Tony’s Wife by Adriana Trigiani (Harper and Collins, 2018)

When I was a teenager, dancing in my room to “Dancin’ Machine” by the Jackson Five or “Jungle Boogie” by Kool and the Gang, my father would, on occasion, poke his head into my room and query, “What are you listening to?” I knew that I was in for “the lecture,” how young people of my generation didn’t appreciate what good music was all about. Then he’d launch into the Gene Krupa, Tommy Dorsey, Benny Goodman, Jimmy Dorsey, Glenn Miller lecture, and end by inviting me to listen to his vast collection of 78 rpm recordings of these masters. Fortunately, I took Dad up on his invitation and began to appreciate the great swing music that his generation of youngsters swooned over.

In the captivating new novel by Adriana Trigiani, Tony’s Wife, Trigiani creates two dynamic characters, Chi Chi Donatelli and Saverio Armondonado, who meet in Sea Isle City, New Jersey, when they are just teenagers themselves. The young team bonds over their passion for writing and singing swing, and end up touring the country performing such unforgettable hits as “Jelly Bean Beach,” “Gravy, Gravy, Gravy,” and let us not forget “Mama’s Rolling Pin.” Tony’s Wife is a tribute to the pre-World War II era when “swing was king,” and young people learned to jitterbug and swoon when Frank Sinatra grabbed the mike.

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Chi Chi is intent on having a major career as a songwriter and remains amused at Saverio’s active love life which she watches while they are on the road. Other performers on the long bus tours fall for Saverio’s dark, curly hair and handsome face, while Chi Chi maintains her professional distance. She doesn’t see herself saddled down with a husband and family. Chi Chi longs for financial independence, using her mother who was widowed in her 40s as the incentive for her belief that women need to cultivate careers and a healthy bank account for themselves. Chi Chi’s business acumen is a deft as her ability to write hit songs for the songstress, Dinah Shore.

However, all of that changes when Saverio, (now re-named Tony Arno by his manager) decides to join the Navy and fight in World War II. Before leaving for his dangerous assignment aboard a submarine, Saverio confesses to Chi Chi that she is the one woman to whom he could remain true, and convinces her, despite her niggling doubts, to chuck the single life and marry him.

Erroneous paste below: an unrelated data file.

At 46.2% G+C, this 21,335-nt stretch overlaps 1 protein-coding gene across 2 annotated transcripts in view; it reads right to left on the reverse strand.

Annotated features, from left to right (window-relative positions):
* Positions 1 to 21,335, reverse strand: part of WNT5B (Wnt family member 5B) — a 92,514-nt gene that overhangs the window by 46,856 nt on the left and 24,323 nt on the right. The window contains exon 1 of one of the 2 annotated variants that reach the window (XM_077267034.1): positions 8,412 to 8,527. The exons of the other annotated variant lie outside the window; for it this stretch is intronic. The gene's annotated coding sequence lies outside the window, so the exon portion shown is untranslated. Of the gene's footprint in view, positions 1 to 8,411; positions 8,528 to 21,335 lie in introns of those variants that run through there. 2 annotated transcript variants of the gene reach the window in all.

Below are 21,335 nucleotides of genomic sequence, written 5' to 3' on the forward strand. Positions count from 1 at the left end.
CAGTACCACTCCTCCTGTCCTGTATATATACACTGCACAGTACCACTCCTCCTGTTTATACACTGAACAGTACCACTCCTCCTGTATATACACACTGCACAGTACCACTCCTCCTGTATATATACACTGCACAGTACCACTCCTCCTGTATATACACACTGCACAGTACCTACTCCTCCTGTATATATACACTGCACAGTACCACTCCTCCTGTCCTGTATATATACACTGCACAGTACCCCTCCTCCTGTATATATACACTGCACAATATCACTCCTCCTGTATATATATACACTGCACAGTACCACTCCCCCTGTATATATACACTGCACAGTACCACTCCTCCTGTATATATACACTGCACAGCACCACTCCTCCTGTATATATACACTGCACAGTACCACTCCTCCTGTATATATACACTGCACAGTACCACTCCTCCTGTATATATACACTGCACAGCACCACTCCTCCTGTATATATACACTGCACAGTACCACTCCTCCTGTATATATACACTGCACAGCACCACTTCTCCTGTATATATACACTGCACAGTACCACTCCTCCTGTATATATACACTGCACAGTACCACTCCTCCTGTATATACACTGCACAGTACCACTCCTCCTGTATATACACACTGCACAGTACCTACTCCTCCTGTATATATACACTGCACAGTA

Marriage to the rising singing sensation, Tony Arno, has its benefits, most particularly a set of girl twins, Sunny and Rosie, and a beautiful boy, Leone, named after Tony’s father, with whom Tonyj had had a tempestuous relationship. However, being married to a celebrity who travels all over the country most of the year, raising one’s children with little support, and foregoing her own career as a singer-songwriter, costs Chi Chi daily and puts her into a constant internal battle to regain control of her life.

Familiar Trigiani themes are seen in Tony’s Wife, including the importance of family in an individual’s life, and pride in one’s heritage and cultural roots. Trigiani always celebrates her respect and passion for her Italian genes, and they are included in her prose like another character in the story. Much of the background details of the novel are taken from family lore, which makes the narrative all the richer and more authentic.

Reading an Adriana Trigiani is like eating the best tiramisu that one could ever desire, and that includes her latest novel Tony’s Wife. There is a sweetness to Trigiani’s tales, which are frequently family sagas that span a lifetime. The characters are multi-layered and rich, like the rum enhanced sweet; everyone is slightly flawed, but most have their redeeming qualities. Once again Trigiani invites us in for a delicious read that can be enjoyed by the fireplace on a cold, winter night.